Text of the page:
Vic driver jailed over fatal street race

By , 25/04/2020 19:35

Adem Arpaci will be sentenced for culpable driving after a drag race that killed two people.A “hyped up” driver has been jailed for 14 years over the deaths of two people whose car erupted in a fireball during a drag race in Melbourne.
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Adem Arpaci, 23, was on Friday sentenced to 14 years in jail, with a minimum of nine-and-a-half years, over the 2016 deaths of of Ivana Clonaridis, 18, and 19-year-old Harley Churchill.

Arpaci had pleaded not guilty over the fatal crash, but in February a Victorian County Court jury found him guilty of two counts of culpable driving causing death.

The jury returned the guilty verdict following a hung jury during his first trial in November.

Judge Frances Hogan said Arpaci was “in a hyped up state” when he goaded Mr Churchill into the drag race after attending a series of illegal “skids” burnout gatherings in Melbourne’s north on January 27, 2016.

“A catastrophic collision was almost inevitable, and unhappily did come to fruition,” she said.

“Your driving was partly responsible.”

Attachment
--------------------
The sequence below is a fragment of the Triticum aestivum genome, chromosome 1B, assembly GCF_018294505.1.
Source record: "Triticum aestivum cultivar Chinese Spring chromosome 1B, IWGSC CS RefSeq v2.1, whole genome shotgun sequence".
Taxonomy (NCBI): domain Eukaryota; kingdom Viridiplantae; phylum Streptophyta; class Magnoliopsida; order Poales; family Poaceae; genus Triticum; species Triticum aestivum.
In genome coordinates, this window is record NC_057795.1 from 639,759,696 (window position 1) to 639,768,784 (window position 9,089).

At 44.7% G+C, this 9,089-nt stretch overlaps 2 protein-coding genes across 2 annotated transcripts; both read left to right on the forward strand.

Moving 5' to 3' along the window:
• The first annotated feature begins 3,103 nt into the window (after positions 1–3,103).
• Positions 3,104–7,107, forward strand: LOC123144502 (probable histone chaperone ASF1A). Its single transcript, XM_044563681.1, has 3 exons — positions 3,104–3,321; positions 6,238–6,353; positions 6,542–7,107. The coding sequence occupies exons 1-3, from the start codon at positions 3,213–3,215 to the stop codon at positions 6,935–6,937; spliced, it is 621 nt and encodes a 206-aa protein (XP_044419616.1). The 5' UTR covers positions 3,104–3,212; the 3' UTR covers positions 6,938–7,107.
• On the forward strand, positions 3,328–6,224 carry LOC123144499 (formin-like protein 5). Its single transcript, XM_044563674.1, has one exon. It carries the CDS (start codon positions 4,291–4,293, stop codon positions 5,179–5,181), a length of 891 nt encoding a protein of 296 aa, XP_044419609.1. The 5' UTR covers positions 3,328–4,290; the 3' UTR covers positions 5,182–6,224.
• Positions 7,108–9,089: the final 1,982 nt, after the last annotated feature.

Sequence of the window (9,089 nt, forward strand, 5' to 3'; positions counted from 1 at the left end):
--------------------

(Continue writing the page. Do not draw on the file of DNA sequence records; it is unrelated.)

Mr Churchill’s ute was speeding at 182 km/h along the Western Ring Road on January 27, 2016 when it fishtailed after blowing a tyre.

The ute crashed through a barrier on the EJ Whitten Bridge and burst into a fireball as it rolled down a ravine, killing Ms Clonaridis and Mr Churchill.

Arpaci was racing side by side with Mr Churchill’s vehicle moments before the crash, and did not stop after the crash.

He later lied to police about his involvement and signed a statement which said: “I didn’t see anything untoward and definitely did not see the crash.”

Arpaci has pleaded guilty to perjury over the false statement.

Judge Hogan said it was a miracle no one else was killed or seriously injured as Arpaci and Mr Churchill’s car weaved in and out of traffic at high speed.

“Just because you kept control of your vehicle and did not crash into anyone does not mean you are not liable for any deaths that occurred,” she said.

“Without you there would not have been a race.”

She said Arpaci had tried to minimise his responsibility by claiming he had tried to slow down, but 17 witnesses gave evidence that contradicted his version of events.

“A strong message must be sent out to all drivers that if they engage in racing or other criminally negligent behaviour, they need to be aware that they will be appropriately punished for it.”

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